Partying hard at Limmud Odessa

limmudODLeaning against the door of a low-budget hotel room in Odessa, an inebriated young man knocks with unmistakable urgency.

“Wake up, man, it’s important. I need a condom right now,” he tells his buddy, who is sleeping on the other side of the door.

It’s 4:30 A.M. at Limmud FSU Odessa, a Jewish learning conference that few would probably associate with such nocturnal adventures. Across the world, Limmud is synonymous with different kinds of passions, like analyzing Sholem Aleichem works or promoting women’s participation in institutional life.

In Warwick, England, where Limmud began 30 years ago and which remains the movement’s flagship, the conference draws hundreds of families whose children enjoy early morning aerobics classes as parents chat over coffee about which activity to attend. Elsewhere in Europe, like in Amsterdam, Limmud conferences last for just one day and are particularly popular with people over 60.

But in Odessa, the Ukrainian beach resort famous for its nightlife, Limmud’s 500 participants are predominantly young Jews who seem to have partying on their minds. Some sit deep into the wee hours hours on the lobby floor, cradling guitars and bottles of vodka they brought from home — a far cheaper alternative than the bar of the OK Odessa hotel, which hosted the conference from Oct. 5-8.

Showcasing the region’s famous tolerance for heavy-duty alcohol consumption, the same people who partied on the dance floor until 4 A.M. can be seen attending and even presenting Limmud talks after sunrise, though things usually pick up only around 10 A.M.

“The lectures are interesting, but my main goal here is the human contact and networking,” says Maxim Yudin, a participant in his 30s from Minsk. “When I arrived, it took me hours just to get from the lobby to my room because I kept getting sucked into groups of people I know. This is like a water hole for Jews our age from all over the former Soviet Union.”

The theme of this year’s Limmud — the third such conference hosted in Odessa and the seventh held in Ukraine — was the ties that link Odessa with Tel Aviv. “Like Odessa, Tel Aviv is not famous for producing prudes,” said Ayelet Bitan Shlonsky, a presenter from Tel Aviv’s Bialik Museum complex.

Co-sponsored by the American Jewish Joint Distribution Committee, the branding strategy at Limmud Odessa seems deliberately informal. At the main event, organizers projected a video greeting by Tel Aviv Mayor Ron Huldai, who played a flute in his office while wearing shorts. He also practiced shooting hoops with a beach tennis ball.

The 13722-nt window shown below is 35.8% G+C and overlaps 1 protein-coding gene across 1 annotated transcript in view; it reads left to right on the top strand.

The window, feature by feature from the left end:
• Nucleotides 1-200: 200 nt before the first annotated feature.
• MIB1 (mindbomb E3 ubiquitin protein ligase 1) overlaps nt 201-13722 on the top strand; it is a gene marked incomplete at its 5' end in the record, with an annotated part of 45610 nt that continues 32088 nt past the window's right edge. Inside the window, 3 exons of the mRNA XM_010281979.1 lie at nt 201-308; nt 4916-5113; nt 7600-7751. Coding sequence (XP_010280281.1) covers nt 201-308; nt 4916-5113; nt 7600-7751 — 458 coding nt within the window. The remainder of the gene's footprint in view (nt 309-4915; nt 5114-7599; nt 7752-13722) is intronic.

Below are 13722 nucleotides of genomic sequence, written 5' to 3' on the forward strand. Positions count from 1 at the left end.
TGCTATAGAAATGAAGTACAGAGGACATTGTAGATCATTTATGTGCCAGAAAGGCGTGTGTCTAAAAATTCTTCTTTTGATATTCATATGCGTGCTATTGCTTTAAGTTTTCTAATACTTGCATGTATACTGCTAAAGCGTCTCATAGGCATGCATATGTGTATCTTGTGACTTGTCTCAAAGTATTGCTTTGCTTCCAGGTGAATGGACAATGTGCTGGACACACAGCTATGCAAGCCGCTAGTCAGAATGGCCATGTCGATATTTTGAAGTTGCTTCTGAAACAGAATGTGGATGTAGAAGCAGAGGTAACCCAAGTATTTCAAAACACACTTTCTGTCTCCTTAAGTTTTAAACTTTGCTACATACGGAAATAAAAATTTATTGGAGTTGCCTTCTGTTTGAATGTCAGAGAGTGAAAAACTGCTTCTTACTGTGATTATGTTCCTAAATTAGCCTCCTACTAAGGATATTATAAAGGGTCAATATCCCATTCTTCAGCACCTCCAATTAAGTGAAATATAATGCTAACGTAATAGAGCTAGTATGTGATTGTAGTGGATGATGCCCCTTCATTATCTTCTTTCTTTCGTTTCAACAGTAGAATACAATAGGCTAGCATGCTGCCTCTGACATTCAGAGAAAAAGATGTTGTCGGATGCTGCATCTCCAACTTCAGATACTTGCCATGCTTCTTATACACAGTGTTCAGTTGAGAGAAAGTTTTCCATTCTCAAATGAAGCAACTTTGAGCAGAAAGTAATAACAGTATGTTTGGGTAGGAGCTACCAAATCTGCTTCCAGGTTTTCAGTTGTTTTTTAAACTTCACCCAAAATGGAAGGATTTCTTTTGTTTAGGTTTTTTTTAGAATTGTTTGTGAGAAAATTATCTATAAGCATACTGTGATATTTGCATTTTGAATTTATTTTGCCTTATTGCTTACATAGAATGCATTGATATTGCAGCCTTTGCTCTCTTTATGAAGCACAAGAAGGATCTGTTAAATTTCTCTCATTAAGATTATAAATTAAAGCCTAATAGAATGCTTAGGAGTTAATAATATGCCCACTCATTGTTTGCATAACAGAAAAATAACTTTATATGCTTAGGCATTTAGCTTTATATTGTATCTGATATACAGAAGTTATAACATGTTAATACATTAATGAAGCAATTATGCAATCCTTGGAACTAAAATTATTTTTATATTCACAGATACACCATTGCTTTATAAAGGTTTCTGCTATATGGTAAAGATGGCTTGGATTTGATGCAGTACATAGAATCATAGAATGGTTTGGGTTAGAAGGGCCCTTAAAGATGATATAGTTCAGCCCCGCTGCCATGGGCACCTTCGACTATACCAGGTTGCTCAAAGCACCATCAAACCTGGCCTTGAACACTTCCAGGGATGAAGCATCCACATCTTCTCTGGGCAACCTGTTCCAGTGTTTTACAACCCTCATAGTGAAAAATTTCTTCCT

Later in the evening, hundreds of Limmudniks burst into song in Russian to Israeli oldies which the Israeli singer Dorit Reuveni sang in Hebrew on stage. “The lyrics may be different but we were raised on the same music,” she said.

If Limmud FSU founder Chaim Chesler disapproves of the hard partying, then he is hiding it well. “Take a look around, habibi,” says the Israel-born former Jewish Agency boss. “Not a good time to be married, huh? Tonight these guys will be partying so hard they’ll bring down the roof!”

Boruch Gorin, a Limmud Odessa presenter and influential Chabad rabbi from Moscow, isn’t shocked either. “I think it’s terrific that so many young people are coming here. It shows the resilience of the Jewish people that even after decades of Communist repression such an event has an enormous pull on the very people who will take Jewish life into the future in this part of the world,” says Gorin, who is the editor-in-chief of the L’chaim Jewish monthly.

Elsewhere in Europe, Limmud has been kept at arm’s length by the rabbinical establishment. Britain’s former chief rabbi, Jonathan Sacks, stayed away from the gathering during his 22 years in office — an absence that many connect to a rabbinical court ruling in London that Orthodox rabbis should stay away from the pluralistic event. His replacement, Rabbi Ephraim Mirvis, only this year announced he would attend.

“But FSU communities aren’t nearly as compartmentalized as the British Jewish community, where the Orthodox and seculars live in separate worlds,” Gorin says. “We are all members of the same milieu, same group, with the same celebrities and shared interests, despite all the differences — and this is a source of strength and pride for us.”

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